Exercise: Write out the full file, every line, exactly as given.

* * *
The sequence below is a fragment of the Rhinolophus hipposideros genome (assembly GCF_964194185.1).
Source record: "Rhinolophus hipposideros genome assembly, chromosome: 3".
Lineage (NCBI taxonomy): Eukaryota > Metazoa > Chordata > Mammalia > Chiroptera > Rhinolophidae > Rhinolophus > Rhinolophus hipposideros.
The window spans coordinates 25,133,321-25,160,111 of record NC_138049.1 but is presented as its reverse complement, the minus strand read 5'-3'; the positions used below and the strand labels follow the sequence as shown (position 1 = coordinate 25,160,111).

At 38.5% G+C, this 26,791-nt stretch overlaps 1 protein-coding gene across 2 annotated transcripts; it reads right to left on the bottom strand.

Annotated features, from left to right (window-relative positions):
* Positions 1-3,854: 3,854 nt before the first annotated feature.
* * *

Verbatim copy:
The sequence below is a fragment of the Rhinolophus hipposideros genome (assembly GCF_964194185.1).
Source record: "Rhinolophus hipposideros genome assembly, chromosome: 3".
Lineage (NCBI taxonomy): Eukaryota > Metazoa > Chordata > Mammalia > Chiroptera > Rhinolophidae > Rhinolophus > Rhinolophus hipposideros.
The window spans coordinates 25,133,321-25,160,111 of record NC_138049.1 but is presented as its reverse complement, the minus strand read 5'-3'; the positions used below and the strand labels follow the sequence as shown (position 1 = coordinate 25,160,111).

At 38.5% G+C, this 26,791-nt stretch overlaps 1 protein-coding gene across 2 annotated transcripts; it reads right to left on the bottom strand.

Annotated features, from left to right (window-relative positions):
* Positions 1-3,854: 3,854 nt before the first annotated feature.